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4 with my bofriend for 5 years and we have 2 kids he doesn't help much at all with the kids of house work so I get mad at him and we fight I get mad and say stupid mean stuff to him and some times I won't talk to him at all and now for the past 2 months he says that I have pushed him to the point of being numb and not knowing if he wants to be with me and I keep telling him I need to work on things and be with him but he is not sure how he feels not sure how much more I can take

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You know, I'm really glad I'm in this forum. Now I know I'm not alone in this world of problems. And you're not either. Don't let him tell you it's your fault he's "numb". Both of you are obviously not comfortable so talk it out without getting mad (hardest thing ever of course). Tell him he needs to start helping and you'll stop nagging. And see how it goes. If neither of you can, then there has to be a separation. Hopefully both of you can accommodate each other and move on together.

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The best way to change someone else's behavior is to change your own. React to problems differently than you normally do. The other person will take a fresh look at you. When the children are in bed, sit on the couch and hold his hand. It's hard to argue with that connection. Tell him you love him and that you want to be a team and work on things together. Ask him what he wants to happen to improve things. Let him speak without interrupting. Then it's your turn. Tell him that you think you both have made mistakes. Set new boundaries. There will be no name calling in arguments, and saying nasty things will be barred. Arguments are normal, but they can be constructive and being nasty and using offensive name-calling causes a bitterness that will kill any love you've ever had for one another.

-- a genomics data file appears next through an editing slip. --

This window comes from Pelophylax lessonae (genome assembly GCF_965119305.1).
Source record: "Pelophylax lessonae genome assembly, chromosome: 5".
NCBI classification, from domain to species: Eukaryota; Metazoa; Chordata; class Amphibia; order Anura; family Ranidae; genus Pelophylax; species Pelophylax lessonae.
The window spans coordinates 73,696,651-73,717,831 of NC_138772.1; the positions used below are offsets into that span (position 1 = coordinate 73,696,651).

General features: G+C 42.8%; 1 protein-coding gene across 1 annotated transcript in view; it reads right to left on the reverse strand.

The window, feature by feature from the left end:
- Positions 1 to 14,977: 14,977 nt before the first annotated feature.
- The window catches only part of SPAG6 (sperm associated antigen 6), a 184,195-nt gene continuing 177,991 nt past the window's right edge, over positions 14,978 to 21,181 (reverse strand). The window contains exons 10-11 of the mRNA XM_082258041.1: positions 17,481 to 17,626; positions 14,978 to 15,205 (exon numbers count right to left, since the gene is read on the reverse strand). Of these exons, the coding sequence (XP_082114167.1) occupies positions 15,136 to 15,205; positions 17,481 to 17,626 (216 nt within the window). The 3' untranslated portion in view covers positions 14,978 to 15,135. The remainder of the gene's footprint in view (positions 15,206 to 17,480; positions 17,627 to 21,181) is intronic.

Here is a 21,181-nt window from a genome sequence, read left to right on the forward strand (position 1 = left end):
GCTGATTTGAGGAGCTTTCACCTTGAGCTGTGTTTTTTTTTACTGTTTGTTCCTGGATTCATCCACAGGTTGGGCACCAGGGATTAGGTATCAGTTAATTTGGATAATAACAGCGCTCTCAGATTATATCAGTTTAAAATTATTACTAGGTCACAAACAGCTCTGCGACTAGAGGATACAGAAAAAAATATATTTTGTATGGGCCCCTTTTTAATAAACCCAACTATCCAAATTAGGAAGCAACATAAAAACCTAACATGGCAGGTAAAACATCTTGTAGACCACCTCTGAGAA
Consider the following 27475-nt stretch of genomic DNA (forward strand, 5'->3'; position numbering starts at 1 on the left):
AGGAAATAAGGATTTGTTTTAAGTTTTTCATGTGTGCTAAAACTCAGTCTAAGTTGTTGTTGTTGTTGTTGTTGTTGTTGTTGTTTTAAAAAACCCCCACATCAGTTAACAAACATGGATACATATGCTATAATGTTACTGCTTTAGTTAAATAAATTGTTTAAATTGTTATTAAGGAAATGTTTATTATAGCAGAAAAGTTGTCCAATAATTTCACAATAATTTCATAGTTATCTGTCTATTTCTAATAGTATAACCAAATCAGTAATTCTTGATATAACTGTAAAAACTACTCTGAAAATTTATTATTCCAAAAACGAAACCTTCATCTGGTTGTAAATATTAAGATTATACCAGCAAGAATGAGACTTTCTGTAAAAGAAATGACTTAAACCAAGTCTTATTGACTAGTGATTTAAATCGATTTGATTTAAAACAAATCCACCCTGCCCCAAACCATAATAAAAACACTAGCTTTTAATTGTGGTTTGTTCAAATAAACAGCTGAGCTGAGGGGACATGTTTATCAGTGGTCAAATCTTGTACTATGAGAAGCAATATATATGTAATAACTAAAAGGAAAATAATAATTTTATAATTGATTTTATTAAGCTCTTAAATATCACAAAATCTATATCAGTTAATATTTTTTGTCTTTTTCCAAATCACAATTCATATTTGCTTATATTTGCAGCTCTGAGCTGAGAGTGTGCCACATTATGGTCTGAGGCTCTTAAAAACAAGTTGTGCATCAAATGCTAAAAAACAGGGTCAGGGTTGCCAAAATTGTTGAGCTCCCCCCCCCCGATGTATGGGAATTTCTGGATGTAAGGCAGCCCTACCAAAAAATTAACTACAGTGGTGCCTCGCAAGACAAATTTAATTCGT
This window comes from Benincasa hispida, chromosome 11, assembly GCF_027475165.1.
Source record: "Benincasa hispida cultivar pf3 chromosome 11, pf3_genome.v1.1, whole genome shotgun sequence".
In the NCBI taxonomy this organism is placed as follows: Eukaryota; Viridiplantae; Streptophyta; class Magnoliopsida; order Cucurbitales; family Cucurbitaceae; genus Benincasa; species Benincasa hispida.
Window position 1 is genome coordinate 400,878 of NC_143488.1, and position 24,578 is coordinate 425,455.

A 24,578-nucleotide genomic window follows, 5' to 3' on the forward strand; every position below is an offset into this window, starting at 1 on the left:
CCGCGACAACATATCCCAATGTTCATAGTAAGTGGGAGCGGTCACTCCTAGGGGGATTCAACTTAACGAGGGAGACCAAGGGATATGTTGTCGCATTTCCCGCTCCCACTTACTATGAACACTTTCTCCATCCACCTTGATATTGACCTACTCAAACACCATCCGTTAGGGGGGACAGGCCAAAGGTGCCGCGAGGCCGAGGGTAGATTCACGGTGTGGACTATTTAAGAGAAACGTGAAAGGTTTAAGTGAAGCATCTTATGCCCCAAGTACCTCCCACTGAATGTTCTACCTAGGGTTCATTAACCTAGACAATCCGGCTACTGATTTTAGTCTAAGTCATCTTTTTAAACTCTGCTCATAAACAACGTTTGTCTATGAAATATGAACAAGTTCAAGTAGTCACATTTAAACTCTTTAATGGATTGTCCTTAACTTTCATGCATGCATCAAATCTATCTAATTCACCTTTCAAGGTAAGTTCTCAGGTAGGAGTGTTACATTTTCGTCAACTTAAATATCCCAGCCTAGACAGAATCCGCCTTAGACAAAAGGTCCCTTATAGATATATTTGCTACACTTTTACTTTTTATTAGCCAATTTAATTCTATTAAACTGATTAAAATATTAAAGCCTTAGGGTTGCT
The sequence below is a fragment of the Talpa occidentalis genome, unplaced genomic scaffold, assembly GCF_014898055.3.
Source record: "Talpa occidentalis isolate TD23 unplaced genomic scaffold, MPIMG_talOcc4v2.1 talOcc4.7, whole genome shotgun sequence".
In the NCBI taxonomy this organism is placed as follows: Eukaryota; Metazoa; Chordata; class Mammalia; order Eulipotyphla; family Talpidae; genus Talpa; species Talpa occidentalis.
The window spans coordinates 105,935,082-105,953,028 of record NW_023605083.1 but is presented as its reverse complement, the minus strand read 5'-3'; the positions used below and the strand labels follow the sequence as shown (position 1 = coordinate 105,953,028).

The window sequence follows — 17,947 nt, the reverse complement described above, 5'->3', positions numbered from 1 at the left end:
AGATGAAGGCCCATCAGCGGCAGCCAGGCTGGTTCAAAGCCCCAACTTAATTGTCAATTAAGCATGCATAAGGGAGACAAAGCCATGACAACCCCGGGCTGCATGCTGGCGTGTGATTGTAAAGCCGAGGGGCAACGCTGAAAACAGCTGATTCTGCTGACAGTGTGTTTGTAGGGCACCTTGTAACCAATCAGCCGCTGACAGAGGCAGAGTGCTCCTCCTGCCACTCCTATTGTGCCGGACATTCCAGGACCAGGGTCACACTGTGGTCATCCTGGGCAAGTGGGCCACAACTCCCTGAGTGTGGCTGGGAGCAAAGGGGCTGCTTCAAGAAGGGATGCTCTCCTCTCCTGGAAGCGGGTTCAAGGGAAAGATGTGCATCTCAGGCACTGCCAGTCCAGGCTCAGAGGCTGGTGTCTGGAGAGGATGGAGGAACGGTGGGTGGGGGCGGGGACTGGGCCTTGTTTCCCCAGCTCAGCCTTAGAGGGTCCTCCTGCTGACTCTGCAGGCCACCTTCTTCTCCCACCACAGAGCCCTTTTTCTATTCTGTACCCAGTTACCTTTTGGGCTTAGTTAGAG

Make a list of things that need to be done around the house. Discuss who doesn't mind doing a particular chore, and also discuss what chores are hated. Then divide the chores according to the list. If you both hate a chore, it will be one that you each have to do on a rotational basis. If you don't mind doing laundry and he hates it, that can be your permanent chore. The same for him. If he doesn't mind doing the dishes, that will be his permanent chore. Then post the chore list. Some people need everything spelled out, and he might be one of them.


You can also make lists for reading the kids a story before bedtime and tucking them in, and doing other things with them. It will benefit them to have their dad involved in their lives, of course, even if he can't see this or perhaps hasn't had a good role model. Whenever he spends time with the kids, even if it's something he's been told to do, praise him or compliment him and say something like how much the kids enjoyed it. Even though it might seem over the top to do this, encouragement and praise is always a good way to get someone to repeat the behavior.


If he refuses to chip in on his portion of the tasks, go to counseling yourself if he won't go, to show him the seriousness of the matter. Good luck.

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